Standardized test scores should be included on the transcript; they provide an outside source of evaluation. In addition to simply listing scores, you can also give academic course credit for them. Here is one set of guidelines. Should this link not work, search for “UC a-g options.”A course description might look like this:

  • Algebra and Geometry: The mathematics requirement for freshman admission to the University of California is ‘[t]hree years of college-preparatory mathematics that include the topics covered in elementary and advanced algebra and two- and three-dimensional geometry.’ The University considers the entire three-year requirement to be met by a score of 480 or higher on SAT Mathematics Level 2 Subject Exam. Laura’s score was 800.”

Laura’s transcript shows an A+ and 1 credit for each of three courses: Elementary Algebra, Advanced Algebra, and Geometry. These course credits are based entirely on her test scores. She also has credit for five additional, more advanced math courses which she completed in nontraditional ways, mostly by independently studying mathematics textbooks. Laura became a full-time student at MIT at age 15.

If you use a 1-credit-per-year-course scheme, college semester units can be converted to high school credits by multiplying by 0.33, making a 3-unit semester course equivalent to a yearlong high school course. College quarter units can be multiplied by 0.22. This practice should be noted on the transcript.

You can assign an honors designation to courses that you think are at an especially high level, including courses at colleges and universities, and award an extra grade point for them.

You may not want to assign a class rank, but I have seen, on a transcript that led to admission to Brown University, a rank of 1 of 1.

To provide detail, I most often use course descriptions for work that has been done outside of recognized schools; these descriptions appear in a section following the list of courses. Here are two descriptions that have appeared on transcripts I’ve written.

“Accelerated Honors: Biology, with lab (10th grade, 2002-3; Fall and Spring)

“At 13, I attended my first Science-on-Saturdays Symposium at Lawrence Livermore National Laboratory, an annual series of six weekly lectures which presents such diverse topics as radiocarbon dating; computers as instruments for understanding the atmosphere; optics applications in industry, etc. I came away from that year’s programs so inspired by a professor from Cornell who spoke on the Human Genome Project that I wanted to focus much of my effort in high school science on the study of biology in general and that of genetics in particular.

“I loved this course. Although we also investigated cellular life, evolution, plant structure and function, and ecology, I particularly enjoyed my work in genetic engineering and molecular and cellular proteomics. My favorite labs were ‘Cell Structure in Plants and Animals’ and ‘Osmosis in Elodea Cells.’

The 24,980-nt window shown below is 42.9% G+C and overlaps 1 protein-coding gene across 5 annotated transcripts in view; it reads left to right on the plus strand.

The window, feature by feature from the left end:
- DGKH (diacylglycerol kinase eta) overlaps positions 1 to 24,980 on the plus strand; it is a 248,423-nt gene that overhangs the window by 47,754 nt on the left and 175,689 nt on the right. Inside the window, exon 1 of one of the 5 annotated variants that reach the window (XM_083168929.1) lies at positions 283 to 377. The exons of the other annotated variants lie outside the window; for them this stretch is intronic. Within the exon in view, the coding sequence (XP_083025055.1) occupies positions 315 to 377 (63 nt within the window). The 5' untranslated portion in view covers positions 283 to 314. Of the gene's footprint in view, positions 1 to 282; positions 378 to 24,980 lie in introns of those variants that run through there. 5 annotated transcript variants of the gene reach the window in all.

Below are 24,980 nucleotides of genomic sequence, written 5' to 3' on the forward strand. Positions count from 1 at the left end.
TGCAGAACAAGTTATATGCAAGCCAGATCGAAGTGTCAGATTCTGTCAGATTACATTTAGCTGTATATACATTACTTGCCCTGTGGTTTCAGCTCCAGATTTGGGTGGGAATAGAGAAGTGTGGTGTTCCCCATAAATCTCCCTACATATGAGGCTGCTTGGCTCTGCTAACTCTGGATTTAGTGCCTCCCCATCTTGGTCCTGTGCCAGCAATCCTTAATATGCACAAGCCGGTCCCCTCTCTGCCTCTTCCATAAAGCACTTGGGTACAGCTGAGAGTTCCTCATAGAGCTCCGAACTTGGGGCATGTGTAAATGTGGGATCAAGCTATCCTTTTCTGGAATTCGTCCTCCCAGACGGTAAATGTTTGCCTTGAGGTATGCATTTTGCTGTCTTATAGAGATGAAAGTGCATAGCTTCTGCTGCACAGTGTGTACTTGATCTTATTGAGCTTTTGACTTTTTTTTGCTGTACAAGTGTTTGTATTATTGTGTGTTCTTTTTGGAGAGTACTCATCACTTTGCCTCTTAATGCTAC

“Texts, Resources, References: [A list of 15 books and] The Human Genome Project from the National Institutes of Health (video, projects, reference materials, etc.); as many documentaries on genetics as I could find, including [six titles]; dozens of Web sites related to genetics, biology, and biological research”

“Kentucky Youth Assembly, 1995, 1996, 1997

“A three-day youth-in-government program sponsored by the YMCA. Over 300 bills and amendments have been passed by the Kentucky legislature that were designed and passed through this program. Casandra co-authored a bill, served in the House of Representatives, argued a case in the chambers of the state capital, and served on a committee for writing legislation during her three years of attendance. She learned much about the workings of government, and learned how to thoroughly research case studies.”

The biology course description was written by a former student of mine named Hannah. She spent her teen high school years as a homeschooler within the framework of a private school established by her parents. With the exception of five semester courses taken at a community college, she designed her own studies and pursued them independently. She wrote her own transcript and supplemented it with eight pages of detailed course descriptions. She applied to six selective colleges––Lehigh, Bucknell, Carnegie Mellon, Rice, Whitman, and Washington University in St. Louis––and was accepted by all six of them. Hannah chose to attend Washington and was granted a substantial amount of scholarship money. She earned a degree in accounting, and in August of 2009 began graduate work at the University of Texas; she is working toward a forensic CPA license.

The second course description appeared on Casandra’s transcript. Her high school education consisted partly of courses taken at various schools, including a distance-learning school. The school that provided each semester’s coursework was named on her transcript in a heading for the semester.

In cases where a semester’s or quarter’s coursework was not completed at one school, an entry and notation like Pre-calculus (FH) denotes a course taken at Foothill College, and a key provides the meanings of notations like (FH).

Other learning experiences shown on Casandra’s transcript were travel, employment, volunteer work, and activities such as the Kentucky Youth Assembly. (Casandra is the doctor I’ve mentioned.)

I’ve often attached evaluative letters as integral parts of transcripts, usually with a reference to them in course descriptions: “See attached evaluation.” Such letters should include the student’s name; the letter writer’s name and qualifications; a statement of subject matter covered; materials used––texts, other books, videos, articles, etc.; evaluative comments, preferably including the student’s general attitude, ability, and work habits; and (not necessarily in the letter) a grade and amount of credit.

Transcripts that include a lot of detail can be 15 or 20 pages long.

Your job is to create a unique document that shows in an easily understood, convincing way the abilities and accomplishments of your son or daughter.